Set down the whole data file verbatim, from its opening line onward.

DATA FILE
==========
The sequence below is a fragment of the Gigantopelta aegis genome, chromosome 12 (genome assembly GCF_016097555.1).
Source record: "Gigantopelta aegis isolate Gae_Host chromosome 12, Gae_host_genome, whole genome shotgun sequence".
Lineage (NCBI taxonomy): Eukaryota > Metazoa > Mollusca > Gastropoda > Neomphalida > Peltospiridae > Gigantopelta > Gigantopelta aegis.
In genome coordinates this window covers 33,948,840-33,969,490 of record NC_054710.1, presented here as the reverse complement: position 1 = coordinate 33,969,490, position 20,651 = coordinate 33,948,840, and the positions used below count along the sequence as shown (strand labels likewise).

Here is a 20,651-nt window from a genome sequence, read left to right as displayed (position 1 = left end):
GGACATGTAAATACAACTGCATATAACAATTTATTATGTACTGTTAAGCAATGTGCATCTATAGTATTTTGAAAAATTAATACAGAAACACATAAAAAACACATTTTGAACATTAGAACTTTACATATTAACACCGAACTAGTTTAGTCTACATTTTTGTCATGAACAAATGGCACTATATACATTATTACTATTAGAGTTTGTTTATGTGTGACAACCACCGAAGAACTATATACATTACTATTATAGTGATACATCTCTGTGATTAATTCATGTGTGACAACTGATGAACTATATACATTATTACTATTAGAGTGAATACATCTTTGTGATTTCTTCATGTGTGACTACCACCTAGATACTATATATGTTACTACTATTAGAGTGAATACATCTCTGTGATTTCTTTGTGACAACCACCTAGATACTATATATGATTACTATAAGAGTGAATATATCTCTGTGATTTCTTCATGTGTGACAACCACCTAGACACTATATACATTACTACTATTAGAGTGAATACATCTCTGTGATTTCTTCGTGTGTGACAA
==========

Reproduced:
The sequence below is a fragment of the Gigantopelta aegis genome, chromosome 12 (genome assembly GCF_016097555.1).
Source record: "Gigantopelta aegis isolate Gae_Host chromosome 12, Gae_host_genome, whole genome shotgun sequence".
Lineage (NCBI taxonomy): Eukaryota > Metazoa > Mollusca > Gastropoda > Neomphalida > Peltospiridae > Gigantopelta > Gigantopelta aegis.
In genome coordinates this window covers 33,948,840-33,969,490 of record NC_054710.1, presented here as the reverse complement: position 1 = coordinate 33,969,490, position 20,651 = coordinate 33,948,840, and the positions used below count along the sequence as shown (strand labels likewise).

Here is a 20,651-nt window from a genome sequence, read left to right as displayed (position 1 = left end):
GGACATGTAAATACAACTGCATATAACAATTTATTATGTACTGTTAAGCAATGTGCATCTATAGTATTTTGAAAAATTAATACAGAAACACATAAAAAACACATTTTGAACATTAGAACTTTACATATTAACACCGAACTAGTTTAGTCTACATTTTTGTCATGAACAAATGGCACTATATACATTATTACTATTAGAGTTTGTTTATGTGTGACAACCACCGAAGAACTATATACATTACTATTATAGTGATACATCTCTGTGATTAATTCATGTGTGACAACTGATGAACTATATACATTATTACTATTAGAGTGAATACATCTTTGTGATTTCTTCATGTGTGACTACCACCTAGATACTATATATGTTACTACTATTAGAGTGAATACATCTCTGTGATTTCTTTGTGACAACCACCTAGATACTATATATGATTACTATAAGAGTGAATATATCTCTGTGATTTCTTCATGTGTGACAACCACCTAGACACTATATACATTACTACTATTAGAGTGAATACATCTCTGTGATTTCTTCGTGTGTGACAA